Sunday, May 24, 2009
Should I believe in God? Does this matter? I somehow need to return to my previous ethical core in so far as the God question is concerned; the only thing is to live in a way that, God or not, you can die unashamed.
How much other Marx is there that supports my idea that a re-conceptualization of the working class is one of the fundamental problems—maybe the fundamental problem—of modern Marxist theory? Also, what exactly does Marx mean by intercourse? And is this idea of self-activity explored in detail anywhere else? And how does this relate to Nietzsche?
Are the pre-socratics simply full of bullshit, or am I unable to appreciate them due to my lack of perspective? Also, is there some radical insight about the human brain to be had from the fact that they, like modern physics, consider the universe to be composed of a single changeable thing? Maybe this is just a misreading of modern physics? From my interactions with physicists, they do seem to have a much clearer understanding that everything they do is a guess than everybody else does. . . (by “the pre-socratics” I mean Thales, and maybe Anaximander. . I have just started.) I am wary of Occam's razor. . .
What things should I value? If I can answer this from myself it will then conveniently cover the question of “which things do I value?” as well, of course. . . I can tell you which things I like, but—and this grows out of a lot of recent conversations with Greg—if you just chase what you like, what you want, you are nothing but hunger. It is only by will and consciousness that we might become more than pure figments of nature. If I behaved in a way to make the things I like generally easier to get, it would certainly look ethical, but ultimately it's just self-interest. Maybe I'm ranging towards hedonism. Maybe that's ok.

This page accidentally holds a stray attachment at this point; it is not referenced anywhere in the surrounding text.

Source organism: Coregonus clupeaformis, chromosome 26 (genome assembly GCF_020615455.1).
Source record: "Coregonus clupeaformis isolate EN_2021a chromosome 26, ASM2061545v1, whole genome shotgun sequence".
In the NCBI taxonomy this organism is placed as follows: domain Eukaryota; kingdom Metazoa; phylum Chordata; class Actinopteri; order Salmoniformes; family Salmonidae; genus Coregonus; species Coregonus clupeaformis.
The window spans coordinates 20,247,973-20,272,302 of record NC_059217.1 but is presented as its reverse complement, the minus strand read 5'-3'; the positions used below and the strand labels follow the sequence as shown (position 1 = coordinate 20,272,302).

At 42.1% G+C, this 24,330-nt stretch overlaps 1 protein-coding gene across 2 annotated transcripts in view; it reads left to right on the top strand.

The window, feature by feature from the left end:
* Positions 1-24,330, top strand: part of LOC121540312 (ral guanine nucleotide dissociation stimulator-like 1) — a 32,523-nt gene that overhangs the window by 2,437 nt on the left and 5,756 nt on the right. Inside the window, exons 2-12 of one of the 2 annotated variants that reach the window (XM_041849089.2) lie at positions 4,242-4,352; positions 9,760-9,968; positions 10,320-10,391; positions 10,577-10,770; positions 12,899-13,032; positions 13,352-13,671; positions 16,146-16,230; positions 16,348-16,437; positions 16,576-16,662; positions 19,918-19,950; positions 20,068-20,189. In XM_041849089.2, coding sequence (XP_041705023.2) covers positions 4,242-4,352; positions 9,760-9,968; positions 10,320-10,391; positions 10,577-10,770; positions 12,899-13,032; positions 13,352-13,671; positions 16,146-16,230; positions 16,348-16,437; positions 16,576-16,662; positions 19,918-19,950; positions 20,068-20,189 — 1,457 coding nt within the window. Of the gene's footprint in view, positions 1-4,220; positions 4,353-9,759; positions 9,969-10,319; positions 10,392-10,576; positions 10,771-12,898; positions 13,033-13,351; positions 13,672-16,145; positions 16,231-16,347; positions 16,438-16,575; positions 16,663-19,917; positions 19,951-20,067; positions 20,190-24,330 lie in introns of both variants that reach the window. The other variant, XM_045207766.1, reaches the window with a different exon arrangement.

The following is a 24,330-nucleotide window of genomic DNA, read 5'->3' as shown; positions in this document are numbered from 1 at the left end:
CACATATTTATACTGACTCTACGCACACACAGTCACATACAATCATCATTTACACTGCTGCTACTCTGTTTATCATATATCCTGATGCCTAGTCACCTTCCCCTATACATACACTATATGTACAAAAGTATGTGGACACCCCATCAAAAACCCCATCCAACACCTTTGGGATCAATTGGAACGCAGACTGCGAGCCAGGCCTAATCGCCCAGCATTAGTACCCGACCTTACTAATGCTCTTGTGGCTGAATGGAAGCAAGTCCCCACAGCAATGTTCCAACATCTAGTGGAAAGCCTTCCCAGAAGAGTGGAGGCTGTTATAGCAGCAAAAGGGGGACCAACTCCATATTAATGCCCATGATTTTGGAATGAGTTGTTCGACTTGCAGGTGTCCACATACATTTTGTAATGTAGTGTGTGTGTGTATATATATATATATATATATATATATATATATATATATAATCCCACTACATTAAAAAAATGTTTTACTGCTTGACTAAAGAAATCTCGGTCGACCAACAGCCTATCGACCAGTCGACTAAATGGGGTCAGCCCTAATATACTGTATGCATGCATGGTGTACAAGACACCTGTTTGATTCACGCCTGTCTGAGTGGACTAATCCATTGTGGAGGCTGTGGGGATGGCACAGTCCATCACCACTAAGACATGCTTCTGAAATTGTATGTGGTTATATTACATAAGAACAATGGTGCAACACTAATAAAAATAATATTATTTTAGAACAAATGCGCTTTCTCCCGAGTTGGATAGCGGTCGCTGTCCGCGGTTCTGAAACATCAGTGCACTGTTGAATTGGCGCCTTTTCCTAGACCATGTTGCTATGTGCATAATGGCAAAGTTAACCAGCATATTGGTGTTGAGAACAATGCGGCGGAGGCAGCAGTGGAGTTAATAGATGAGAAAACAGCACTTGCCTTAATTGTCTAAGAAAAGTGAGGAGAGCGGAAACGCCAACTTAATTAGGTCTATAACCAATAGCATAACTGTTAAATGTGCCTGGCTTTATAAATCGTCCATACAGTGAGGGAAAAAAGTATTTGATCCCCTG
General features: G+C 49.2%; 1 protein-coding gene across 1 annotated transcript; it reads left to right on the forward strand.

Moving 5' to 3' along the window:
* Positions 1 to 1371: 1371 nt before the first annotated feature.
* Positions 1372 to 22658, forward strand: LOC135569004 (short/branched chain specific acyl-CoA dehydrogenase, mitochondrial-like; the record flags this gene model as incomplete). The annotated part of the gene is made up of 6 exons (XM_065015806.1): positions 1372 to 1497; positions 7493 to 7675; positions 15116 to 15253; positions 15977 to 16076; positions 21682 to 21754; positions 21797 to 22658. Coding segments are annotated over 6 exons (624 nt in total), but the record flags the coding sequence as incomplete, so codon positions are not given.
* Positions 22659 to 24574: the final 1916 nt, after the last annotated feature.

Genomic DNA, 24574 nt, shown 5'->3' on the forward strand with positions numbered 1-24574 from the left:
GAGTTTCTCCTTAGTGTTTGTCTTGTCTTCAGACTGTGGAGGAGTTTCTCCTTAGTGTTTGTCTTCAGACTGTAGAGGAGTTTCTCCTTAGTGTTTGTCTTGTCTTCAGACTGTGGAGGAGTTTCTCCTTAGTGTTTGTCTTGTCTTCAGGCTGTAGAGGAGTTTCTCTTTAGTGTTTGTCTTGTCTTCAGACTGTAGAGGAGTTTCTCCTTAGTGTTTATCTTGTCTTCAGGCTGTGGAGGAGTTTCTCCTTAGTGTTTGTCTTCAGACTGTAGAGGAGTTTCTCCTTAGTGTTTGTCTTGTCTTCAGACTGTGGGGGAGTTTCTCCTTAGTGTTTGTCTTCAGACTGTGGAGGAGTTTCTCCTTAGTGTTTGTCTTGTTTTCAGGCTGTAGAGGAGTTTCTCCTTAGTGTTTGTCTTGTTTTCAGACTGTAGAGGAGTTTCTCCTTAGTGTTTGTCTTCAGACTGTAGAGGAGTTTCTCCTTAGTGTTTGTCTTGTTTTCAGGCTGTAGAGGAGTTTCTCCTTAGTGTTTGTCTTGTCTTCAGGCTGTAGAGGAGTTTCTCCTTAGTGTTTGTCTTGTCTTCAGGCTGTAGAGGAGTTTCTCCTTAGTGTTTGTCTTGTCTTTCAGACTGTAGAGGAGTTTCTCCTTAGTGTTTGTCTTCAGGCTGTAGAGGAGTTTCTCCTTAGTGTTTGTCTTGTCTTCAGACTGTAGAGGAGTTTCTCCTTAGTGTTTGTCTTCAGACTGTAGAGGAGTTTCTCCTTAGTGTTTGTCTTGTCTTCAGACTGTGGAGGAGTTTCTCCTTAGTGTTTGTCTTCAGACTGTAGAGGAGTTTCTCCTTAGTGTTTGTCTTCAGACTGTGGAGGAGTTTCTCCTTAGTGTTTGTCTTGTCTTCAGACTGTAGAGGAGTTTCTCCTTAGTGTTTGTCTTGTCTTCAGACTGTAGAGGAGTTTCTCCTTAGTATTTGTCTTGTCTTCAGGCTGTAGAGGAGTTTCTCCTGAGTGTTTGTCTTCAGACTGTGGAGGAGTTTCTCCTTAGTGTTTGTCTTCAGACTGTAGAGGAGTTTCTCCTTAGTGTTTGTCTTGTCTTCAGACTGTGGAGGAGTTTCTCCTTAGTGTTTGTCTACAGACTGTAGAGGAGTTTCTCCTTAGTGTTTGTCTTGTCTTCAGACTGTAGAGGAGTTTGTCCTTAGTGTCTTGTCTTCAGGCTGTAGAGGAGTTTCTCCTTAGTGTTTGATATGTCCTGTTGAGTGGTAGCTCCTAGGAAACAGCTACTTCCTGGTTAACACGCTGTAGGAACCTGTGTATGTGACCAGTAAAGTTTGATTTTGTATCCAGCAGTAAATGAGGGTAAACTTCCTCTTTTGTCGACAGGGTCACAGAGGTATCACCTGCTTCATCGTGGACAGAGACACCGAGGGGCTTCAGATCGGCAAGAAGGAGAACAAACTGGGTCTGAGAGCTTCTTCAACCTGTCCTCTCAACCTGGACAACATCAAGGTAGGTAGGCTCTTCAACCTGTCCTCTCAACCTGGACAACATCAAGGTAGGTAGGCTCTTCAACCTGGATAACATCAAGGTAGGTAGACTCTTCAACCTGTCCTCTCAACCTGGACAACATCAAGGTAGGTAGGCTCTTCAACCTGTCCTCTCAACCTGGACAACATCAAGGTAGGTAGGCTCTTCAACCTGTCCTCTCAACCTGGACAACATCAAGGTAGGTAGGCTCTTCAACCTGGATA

How does one place appropriate value on other people without getting screwed over by them?
There's a distinction that a lot of people will make, but few with any kind of clarity, between different kinds of pleasure. John Stewart Mill points out that people happiness is better than pig happiness, but nowhere that I'm aware of does he discuss, in detail, exactly why. What I'm even more interested in is the difference—if there is one—between the satisfaction that comes from satisfying a basic hunger (food, books, sex) and an ethical one (say. . . justice. For people who aren't you.) If you want justice more than you want food, you aren't giving anything up by devoting your life to justice. In this context is the pursuit of justice any different from hedonism?
Unrelatedly, I just have to say this; Marx is amazing. More on that later.
Anyway. . . so it's lonely in here, but not too unstable. The main thing I've been feeling for the first little bit is this tremendous sense of control over my time. . . and also a sort of faint underlaying current of terror.
What an excellent start. :)